Also being mobile enough to work with pre-NBA or NBA level athletes around the country at different points for tune ups or helping them to prepare their bodies for an NBA season or if they’re in the offseason. And being able to work on developing an online training platform as well. The thing I’m most excited about right now is a mentorship program. One of the things I got during my time with the Lakers was a lot of people getting into the industry of strength and conditioning, asking can I get a cup of coffee and pick your brain? Hear about how you got your job and this type of thing… I honestly tried to do that with as many people as I possibly can, but this mentorship program is a platform from which I can not only have a so-called cup of coffee, but I can do a lot more…have a monthly webinar where we can talk about what I would call, secrets to your career….and things that I’ve learned on my journey and path, things I wish did do or was glad I did or now knowing the landscape of the profession, being able to share that, and say here’s what was very helpful, here’s what I would do, depending on what your goals are, here’s what some of your fundamental approaches to your craft would be…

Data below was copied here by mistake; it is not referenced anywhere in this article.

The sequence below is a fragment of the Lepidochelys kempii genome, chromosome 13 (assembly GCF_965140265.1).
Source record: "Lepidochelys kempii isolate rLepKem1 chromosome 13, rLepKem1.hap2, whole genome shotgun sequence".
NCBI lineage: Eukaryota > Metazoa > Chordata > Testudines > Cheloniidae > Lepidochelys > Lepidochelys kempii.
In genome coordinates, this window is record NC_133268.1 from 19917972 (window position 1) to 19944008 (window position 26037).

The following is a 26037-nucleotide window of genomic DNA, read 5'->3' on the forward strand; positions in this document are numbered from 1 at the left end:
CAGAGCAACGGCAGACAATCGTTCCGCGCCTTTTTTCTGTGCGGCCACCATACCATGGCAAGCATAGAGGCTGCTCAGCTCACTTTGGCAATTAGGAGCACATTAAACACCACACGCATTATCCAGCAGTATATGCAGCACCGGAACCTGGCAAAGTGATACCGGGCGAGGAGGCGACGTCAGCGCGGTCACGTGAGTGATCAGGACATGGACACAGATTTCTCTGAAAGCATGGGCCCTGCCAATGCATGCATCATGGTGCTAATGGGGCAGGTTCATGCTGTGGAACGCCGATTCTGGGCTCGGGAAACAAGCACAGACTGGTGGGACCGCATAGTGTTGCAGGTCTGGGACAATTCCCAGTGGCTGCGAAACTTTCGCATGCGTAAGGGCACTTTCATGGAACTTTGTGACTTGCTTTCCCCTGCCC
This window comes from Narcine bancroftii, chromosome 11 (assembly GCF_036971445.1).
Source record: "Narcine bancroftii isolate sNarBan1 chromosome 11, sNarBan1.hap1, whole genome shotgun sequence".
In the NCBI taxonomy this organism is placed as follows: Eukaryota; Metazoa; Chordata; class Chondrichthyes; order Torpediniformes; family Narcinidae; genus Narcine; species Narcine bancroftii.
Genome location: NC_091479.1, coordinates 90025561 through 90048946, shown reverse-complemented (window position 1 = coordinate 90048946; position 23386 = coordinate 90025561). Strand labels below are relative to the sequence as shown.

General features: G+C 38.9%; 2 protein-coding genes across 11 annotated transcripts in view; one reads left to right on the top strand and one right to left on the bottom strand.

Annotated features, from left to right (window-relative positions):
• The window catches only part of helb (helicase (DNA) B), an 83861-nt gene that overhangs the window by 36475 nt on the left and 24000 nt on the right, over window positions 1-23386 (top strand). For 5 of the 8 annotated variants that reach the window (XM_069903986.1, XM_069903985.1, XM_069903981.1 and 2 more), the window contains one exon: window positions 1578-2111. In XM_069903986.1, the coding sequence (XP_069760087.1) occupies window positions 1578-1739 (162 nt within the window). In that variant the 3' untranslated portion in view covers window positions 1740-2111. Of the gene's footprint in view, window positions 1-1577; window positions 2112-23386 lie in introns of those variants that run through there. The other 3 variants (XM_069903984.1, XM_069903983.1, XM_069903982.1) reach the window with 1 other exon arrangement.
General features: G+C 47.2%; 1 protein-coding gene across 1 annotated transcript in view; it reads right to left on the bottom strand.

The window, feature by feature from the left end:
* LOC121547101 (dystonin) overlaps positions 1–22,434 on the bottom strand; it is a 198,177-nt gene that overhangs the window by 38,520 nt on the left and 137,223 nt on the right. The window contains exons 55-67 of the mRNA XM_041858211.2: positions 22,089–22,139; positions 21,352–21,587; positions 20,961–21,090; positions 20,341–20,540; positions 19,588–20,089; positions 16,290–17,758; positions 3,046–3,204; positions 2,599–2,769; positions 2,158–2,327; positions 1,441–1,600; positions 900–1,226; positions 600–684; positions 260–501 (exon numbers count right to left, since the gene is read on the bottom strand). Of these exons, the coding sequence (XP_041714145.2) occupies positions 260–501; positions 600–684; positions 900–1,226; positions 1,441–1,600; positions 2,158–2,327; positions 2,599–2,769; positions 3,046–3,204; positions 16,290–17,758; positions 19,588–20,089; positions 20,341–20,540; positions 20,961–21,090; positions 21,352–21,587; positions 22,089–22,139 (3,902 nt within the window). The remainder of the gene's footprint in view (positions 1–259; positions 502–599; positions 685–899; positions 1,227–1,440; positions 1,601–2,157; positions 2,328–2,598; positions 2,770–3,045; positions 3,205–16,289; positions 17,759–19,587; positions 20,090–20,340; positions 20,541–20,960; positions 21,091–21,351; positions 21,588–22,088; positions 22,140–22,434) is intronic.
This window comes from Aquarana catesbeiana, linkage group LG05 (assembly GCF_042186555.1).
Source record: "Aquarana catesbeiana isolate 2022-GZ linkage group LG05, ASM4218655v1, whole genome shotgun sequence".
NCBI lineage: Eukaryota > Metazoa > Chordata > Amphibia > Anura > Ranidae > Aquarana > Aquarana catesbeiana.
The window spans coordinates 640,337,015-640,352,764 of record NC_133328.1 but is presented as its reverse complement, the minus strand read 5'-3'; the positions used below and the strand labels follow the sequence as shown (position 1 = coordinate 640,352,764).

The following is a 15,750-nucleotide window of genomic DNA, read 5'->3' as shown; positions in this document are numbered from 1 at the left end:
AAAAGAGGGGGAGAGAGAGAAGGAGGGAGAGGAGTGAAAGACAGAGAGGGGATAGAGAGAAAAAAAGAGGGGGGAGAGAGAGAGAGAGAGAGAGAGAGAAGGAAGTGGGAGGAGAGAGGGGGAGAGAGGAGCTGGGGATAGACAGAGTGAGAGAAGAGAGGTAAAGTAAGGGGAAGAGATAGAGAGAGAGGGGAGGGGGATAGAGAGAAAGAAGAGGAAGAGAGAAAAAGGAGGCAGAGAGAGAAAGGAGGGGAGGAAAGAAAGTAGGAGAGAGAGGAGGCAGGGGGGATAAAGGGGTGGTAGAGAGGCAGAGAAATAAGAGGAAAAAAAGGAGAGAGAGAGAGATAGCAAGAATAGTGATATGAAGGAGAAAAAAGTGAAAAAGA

Everyone always says you should have a mentor, well that’s great if you happen to cross paths with somebody that’s truly great at being a mentor and they end up doing that for you, but not everyone has that luxury, so I want to be able to have a way to do that for whoever I can and that’s kind of my way of feeling like I had a great opportunity and I want to give as much of that back as I possibly can…so, the insider mentorship is something that we are offering currently and the best way to get more info on that is to either email firstname.lastname@example.org or a great way to get info is to direct message me on Instagram and I will respond to every single message!
Q: One piece of advice for those looking to live a healthy lifestyle, that doesn’t involve how much money they make or access to a bunch of equipment?
Consider sleep a skill, consider sleep as important as nutrition as important as training. Sleep is something you need to practice, make consistent effort to get good at it, and you should take it just as seriously as you take your workouts, your training, by far your most overlooked bang for your buck to be more healthy.
For more info about Tim DiFranceso and if you’re interested in any of his programs, head over to: www.tdathletesedge.com